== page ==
The Current 2018 – Quality reads for older teens
Coming soon to a library near you, The Current 2018, the annual booklist produced by Richmond Libraries aimed at the 15+ age-group. It is designed to highlight the best new fiction for this age-group published in the UK in the previous year. In this post we look how The Current came to be and how we select the books each year.
Why do we produce The Current?
Only a few years ago teenagers who wanted to move on from Children’s Fiction had a limited choice before turning to Adult Fiction. That all changed in the last few years and there has been a massive boom in YA books. Readers aged 12 to 18 now have hundreds of titles to choose from specifically aimed at teenagers. The Current grew out of Cover Story, our booklist, compiled by Reading Team librarians, for younger teens (11-14) that comes out every December.
The team knew that a lot of these books were brilliant but had to be excluded from Cover Story because the content was not quite right for the younger teens. Sometimes it was explicit or disturbing or dealt with issues more relevant to an older age-group. And so The Current was born!
What’s in The Current?
We include 48 titles across a range of genres to ensure the broadest possible appeal. Sequels are excluded which does cut down the list a lot as YA publishing is full of sequels. The latest books by established authors for this age-group such as Patrick Ness and Meg Rosoff are always included. We also try to include debut novels or work by less well-known writers as much as possible.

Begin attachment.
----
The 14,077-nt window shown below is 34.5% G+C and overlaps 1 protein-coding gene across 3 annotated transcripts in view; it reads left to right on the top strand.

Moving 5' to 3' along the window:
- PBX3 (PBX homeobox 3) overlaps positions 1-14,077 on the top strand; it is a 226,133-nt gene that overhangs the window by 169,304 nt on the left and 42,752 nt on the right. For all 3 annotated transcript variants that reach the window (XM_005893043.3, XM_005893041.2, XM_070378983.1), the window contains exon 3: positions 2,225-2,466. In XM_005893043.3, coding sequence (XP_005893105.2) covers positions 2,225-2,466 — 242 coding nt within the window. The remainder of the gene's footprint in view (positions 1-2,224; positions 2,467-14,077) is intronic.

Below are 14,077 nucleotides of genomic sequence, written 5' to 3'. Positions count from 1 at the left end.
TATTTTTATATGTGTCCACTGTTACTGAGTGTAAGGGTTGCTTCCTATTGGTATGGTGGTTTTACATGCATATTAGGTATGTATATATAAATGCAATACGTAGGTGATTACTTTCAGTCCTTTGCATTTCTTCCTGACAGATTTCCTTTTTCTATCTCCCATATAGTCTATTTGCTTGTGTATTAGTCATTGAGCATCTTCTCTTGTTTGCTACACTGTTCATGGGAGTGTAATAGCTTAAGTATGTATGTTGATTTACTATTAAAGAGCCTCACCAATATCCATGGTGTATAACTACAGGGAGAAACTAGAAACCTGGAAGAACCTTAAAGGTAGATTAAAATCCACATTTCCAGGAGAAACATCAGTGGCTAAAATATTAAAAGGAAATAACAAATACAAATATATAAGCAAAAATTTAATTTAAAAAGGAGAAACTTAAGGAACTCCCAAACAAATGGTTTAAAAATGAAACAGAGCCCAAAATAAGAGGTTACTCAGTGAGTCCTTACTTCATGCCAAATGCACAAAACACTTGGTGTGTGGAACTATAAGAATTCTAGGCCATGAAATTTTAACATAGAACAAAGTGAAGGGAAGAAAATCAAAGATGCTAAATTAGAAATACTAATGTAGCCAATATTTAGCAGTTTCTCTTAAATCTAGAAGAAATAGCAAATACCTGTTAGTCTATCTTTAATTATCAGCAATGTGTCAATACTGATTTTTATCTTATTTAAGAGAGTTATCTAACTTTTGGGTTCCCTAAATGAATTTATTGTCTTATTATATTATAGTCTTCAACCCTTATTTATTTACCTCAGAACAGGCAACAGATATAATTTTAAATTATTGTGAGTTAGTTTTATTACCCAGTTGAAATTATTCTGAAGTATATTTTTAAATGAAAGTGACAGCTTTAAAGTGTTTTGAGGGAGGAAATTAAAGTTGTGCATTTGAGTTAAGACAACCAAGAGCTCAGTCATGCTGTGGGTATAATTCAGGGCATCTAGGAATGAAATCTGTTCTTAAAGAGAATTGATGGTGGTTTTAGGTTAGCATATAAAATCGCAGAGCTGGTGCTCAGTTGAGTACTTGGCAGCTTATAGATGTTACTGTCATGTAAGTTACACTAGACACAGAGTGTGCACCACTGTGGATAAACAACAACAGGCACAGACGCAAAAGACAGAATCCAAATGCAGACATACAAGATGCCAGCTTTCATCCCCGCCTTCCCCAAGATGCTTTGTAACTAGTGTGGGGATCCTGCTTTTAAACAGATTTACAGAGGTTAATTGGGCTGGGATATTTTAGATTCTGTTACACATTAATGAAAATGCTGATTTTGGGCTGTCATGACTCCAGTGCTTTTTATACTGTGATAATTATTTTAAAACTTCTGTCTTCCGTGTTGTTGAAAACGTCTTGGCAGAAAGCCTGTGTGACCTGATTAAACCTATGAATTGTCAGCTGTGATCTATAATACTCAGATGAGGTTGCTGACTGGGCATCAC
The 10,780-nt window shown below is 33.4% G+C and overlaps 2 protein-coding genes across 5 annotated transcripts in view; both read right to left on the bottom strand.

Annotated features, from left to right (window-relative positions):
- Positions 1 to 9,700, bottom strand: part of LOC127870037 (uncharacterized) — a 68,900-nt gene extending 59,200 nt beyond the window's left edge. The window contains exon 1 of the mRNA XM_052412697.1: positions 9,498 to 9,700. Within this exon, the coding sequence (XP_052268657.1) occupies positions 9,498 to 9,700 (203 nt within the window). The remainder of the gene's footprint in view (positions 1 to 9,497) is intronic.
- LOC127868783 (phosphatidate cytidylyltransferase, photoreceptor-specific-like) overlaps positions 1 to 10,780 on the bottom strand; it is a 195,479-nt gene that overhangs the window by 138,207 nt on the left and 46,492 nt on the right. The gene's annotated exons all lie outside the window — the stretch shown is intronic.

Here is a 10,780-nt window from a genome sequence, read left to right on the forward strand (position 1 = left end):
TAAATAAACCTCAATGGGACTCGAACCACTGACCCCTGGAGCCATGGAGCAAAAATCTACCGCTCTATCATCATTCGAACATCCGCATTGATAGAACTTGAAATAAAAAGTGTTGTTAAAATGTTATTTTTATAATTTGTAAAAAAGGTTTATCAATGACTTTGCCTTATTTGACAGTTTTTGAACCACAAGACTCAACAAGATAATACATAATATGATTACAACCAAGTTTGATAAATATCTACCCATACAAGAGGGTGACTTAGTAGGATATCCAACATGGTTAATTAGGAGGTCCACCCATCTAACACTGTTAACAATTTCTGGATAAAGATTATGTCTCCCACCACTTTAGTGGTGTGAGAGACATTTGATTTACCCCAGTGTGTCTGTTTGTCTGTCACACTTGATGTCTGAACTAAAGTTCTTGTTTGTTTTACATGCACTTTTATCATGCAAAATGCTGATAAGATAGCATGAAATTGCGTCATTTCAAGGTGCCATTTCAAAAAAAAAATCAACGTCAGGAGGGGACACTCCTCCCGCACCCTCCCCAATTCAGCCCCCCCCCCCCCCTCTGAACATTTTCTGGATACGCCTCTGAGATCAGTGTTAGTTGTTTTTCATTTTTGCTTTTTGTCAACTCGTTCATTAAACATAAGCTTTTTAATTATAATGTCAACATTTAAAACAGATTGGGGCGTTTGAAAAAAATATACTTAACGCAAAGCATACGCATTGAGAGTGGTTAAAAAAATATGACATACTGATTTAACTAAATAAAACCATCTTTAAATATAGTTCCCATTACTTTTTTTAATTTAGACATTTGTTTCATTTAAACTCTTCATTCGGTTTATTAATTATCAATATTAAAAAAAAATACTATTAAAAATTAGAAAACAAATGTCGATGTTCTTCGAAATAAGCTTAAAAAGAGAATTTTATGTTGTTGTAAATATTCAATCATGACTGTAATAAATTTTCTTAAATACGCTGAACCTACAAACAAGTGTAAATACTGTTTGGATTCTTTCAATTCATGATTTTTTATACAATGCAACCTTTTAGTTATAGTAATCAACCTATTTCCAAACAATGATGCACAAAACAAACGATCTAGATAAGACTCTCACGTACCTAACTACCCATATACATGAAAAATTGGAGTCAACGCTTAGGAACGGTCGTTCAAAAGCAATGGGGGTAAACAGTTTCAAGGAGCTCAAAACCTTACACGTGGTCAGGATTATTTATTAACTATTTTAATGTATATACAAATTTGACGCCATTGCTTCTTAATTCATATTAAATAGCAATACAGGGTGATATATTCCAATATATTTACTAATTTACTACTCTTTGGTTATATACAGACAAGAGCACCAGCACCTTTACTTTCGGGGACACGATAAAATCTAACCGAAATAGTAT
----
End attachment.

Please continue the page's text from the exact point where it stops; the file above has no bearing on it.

Some themes such as sexual identity are perennial but every year certain themes seem to be in fashion. We have had years when every other book seemed to be dystopian fiction or featured teenagers battling mental health issues. Both these themes are present in this year’s list but we have lots more, including timely books about suffragettes and (sadly) school shootings.
It’s not just for teen books for teen readers!
As this is a key age-group for reading crossover fiction (ie books that appeal to teen and adult readers) we also include titles that are published for adults but that we think will appeal to older teens. Recent examples have included Naomi Alderman’s The power which was hugely popular. This works both ways as evidence from the publishing world suggests that a lot of older teen fiction is read by adults, and hopefully having a 15+ promotion will bring more teen titles to the attention of these adults.
So what’s on the list for The Current 2018? Find out here or pick up a paper copy in your local library.
[Librarian, Reading Team]